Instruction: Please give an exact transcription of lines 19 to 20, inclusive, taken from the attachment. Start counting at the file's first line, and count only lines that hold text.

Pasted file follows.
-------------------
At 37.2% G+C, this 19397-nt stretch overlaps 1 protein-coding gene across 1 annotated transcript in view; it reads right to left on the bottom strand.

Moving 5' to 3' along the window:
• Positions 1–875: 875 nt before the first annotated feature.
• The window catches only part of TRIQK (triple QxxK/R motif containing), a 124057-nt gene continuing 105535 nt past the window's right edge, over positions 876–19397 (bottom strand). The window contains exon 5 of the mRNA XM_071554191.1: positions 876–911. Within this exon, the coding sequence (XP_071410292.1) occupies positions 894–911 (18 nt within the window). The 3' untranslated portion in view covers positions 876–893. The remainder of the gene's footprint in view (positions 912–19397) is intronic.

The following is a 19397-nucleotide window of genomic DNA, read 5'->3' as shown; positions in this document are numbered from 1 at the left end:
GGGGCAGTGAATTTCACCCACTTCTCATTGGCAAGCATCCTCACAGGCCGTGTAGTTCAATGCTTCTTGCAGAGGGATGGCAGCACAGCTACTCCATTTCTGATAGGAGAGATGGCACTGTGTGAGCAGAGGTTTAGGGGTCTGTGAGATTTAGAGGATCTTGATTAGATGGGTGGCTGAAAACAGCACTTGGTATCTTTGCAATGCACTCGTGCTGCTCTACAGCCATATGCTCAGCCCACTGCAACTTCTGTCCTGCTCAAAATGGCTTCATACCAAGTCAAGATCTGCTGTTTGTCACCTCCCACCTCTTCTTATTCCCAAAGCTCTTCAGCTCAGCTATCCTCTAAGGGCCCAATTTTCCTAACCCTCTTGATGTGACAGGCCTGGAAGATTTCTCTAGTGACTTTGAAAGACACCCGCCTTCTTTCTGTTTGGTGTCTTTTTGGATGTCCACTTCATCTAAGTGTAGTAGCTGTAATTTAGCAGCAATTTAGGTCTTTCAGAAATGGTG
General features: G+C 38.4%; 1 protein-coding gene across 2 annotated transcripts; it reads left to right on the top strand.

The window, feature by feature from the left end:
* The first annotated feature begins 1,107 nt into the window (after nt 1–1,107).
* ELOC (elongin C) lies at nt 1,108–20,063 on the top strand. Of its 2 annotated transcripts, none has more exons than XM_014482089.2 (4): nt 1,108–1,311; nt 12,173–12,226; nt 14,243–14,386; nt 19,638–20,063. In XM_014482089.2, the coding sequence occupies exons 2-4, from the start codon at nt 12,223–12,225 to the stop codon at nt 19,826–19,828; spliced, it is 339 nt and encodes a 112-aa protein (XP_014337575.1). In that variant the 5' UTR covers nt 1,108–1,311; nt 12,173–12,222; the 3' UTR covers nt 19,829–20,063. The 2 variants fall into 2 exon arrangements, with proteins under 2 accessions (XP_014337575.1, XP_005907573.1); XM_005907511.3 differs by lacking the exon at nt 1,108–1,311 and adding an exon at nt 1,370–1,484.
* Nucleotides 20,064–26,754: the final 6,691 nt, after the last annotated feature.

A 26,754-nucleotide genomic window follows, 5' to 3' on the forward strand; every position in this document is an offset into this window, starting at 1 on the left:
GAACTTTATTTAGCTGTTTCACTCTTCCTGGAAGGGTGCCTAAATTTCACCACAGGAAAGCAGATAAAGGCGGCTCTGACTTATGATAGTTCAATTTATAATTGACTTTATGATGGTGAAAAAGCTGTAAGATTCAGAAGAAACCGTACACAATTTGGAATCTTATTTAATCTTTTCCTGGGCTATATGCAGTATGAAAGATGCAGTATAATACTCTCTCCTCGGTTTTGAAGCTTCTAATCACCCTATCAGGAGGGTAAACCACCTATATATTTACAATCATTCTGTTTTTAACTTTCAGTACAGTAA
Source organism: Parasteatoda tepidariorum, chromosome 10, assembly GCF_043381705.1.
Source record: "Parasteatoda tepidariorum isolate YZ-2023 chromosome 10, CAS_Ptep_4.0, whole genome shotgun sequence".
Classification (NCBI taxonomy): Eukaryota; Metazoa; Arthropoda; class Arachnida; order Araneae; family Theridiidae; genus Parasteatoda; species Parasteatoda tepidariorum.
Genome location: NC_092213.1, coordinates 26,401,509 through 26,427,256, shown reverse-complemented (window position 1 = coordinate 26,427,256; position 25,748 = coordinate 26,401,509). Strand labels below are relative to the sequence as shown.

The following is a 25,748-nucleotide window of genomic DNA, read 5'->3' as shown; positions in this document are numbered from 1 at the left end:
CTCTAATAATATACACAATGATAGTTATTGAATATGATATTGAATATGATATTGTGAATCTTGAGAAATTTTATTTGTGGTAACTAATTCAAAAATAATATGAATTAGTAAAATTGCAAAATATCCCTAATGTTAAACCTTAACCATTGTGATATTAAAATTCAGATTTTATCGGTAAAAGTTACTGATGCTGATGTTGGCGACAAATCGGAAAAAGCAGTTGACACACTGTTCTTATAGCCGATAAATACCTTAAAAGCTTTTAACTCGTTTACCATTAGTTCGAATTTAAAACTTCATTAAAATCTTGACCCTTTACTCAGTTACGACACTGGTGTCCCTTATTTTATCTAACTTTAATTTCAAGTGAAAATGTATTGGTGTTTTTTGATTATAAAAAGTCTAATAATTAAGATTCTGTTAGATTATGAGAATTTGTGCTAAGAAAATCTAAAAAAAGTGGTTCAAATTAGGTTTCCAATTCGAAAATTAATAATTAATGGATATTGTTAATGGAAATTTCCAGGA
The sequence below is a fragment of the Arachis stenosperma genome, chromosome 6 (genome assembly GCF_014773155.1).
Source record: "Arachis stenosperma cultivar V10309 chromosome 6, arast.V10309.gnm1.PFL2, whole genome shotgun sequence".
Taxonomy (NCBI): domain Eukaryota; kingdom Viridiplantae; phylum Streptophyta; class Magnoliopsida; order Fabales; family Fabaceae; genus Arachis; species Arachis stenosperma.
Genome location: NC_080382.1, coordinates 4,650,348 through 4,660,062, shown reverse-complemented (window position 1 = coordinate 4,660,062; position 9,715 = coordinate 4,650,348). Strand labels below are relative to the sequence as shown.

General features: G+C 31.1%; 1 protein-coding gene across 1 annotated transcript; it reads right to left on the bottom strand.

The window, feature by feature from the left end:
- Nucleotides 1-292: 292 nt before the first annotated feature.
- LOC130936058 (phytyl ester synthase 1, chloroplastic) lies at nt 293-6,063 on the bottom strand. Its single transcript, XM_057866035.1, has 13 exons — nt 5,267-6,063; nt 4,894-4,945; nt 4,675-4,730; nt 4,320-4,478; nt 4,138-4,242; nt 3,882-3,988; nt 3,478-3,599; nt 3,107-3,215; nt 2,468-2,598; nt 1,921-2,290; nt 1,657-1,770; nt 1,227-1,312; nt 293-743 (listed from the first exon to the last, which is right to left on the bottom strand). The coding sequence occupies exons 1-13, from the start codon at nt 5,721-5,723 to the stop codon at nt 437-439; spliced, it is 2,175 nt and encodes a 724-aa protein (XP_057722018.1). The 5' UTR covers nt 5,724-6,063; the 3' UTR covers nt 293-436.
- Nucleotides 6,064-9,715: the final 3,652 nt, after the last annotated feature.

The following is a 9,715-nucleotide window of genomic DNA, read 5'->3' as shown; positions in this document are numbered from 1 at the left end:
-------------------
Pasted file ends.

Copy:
CTCTAATAATATACACAATGATAGTTATTGAATATGATATTGAATATGATATTGTGAATCTTGAGAAATTTTATTTGTGGTAACTAATTCAAAAATAATATGAATTAGTAAAATTGCAAAATATCCCTAATGTTAAACCTTAACCATTGTGATATTAAAATTCAGATTTTATCGGTAAAAGTTACTGATGCTGATGTTGGCGACAAATCGGAAAAAGCAGTTGACACACTGTTCTTATAGCCGATAAATACCTTAAAAGCTTTTAACTCGTTTACCATTAGTTCGAATTTAAAACTTCATTAAAATCTTGACCCTTTACTCAGTTACGACACTGGTGTCCCTTATTTTATCTAACTTTAATTTCAAGTGAAAATGTATTGGTGTTTTTTGATTATAAAAAGTCTAATAATTAAGATTCTGTTAGATTATGAGAATTTGTGCTAAGAAAATCTAAAAAAAGTGGTTCAAATTAGGTTTCCAATTCGAAAATTAATAATTAATGGATATTGTTAATGGAAATTTCCAGGA
The sequence below is a fragment of the Arachis stenosperma genome, chromosome 6 (genome assembly GCF_014773155.1).